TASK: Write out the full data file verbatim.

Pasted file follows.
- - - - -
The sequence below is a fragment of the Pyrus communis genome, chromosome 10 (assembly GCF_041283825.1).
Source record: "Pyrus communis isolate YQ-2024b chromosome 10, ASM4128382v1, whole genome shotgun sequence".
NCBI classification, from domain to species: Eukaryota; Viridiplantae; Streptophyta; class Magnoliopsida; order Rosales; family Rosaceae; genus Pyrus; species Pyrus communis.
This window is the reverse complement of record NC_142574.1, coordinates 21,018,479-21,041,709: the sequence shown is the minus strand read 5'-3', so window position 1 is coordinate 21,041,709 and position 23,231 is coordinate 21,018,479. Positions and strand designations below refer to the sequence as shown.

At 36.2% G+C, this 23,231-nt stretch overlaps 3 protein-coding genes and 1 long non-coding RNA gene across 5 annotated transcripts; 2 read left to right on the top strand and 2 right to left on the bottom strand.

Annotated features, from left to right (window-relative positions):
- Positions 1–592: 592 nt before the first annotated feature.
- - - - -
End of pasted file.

The sequence below is a fragment of the Pyrus communis genome, chromosome 10 (assembly GCF_041283825.1).
Source record: "Pyrus communis isolate YQ-2024b chromosome 10, ASM4128382v1, whole genome shotgun sequence".
NCBI classification, from domain to species: Eukaryota; Viridiplantae; Streptophyta; class Magnoliopsida; order Rosales; family Rosaceae; genus Pyrus; species Pyrus communis.
This window is the reverse complement of record NC_142574.1, coordinates 21,018,479-21,041,709: the sequence shown is the minus strand read 5'-3', so window position 1 is coordinate 21,041,709 and position 23,231 is coordinate 21,018,479. Positions and strand designations below refer to the sequence as shown.

At 36.2% G+C, this 23,231-nt stretch overlaps 3 protein-coding genes and 1 long non-coding RNA gene across 5 annotated transcripts; 2 read left to right on the top strand and 2 right to left on the bottom strand.

Annotated features, from left to right (window-relative positions):
- Positions 1–592: 592 nt before the first annotated feature.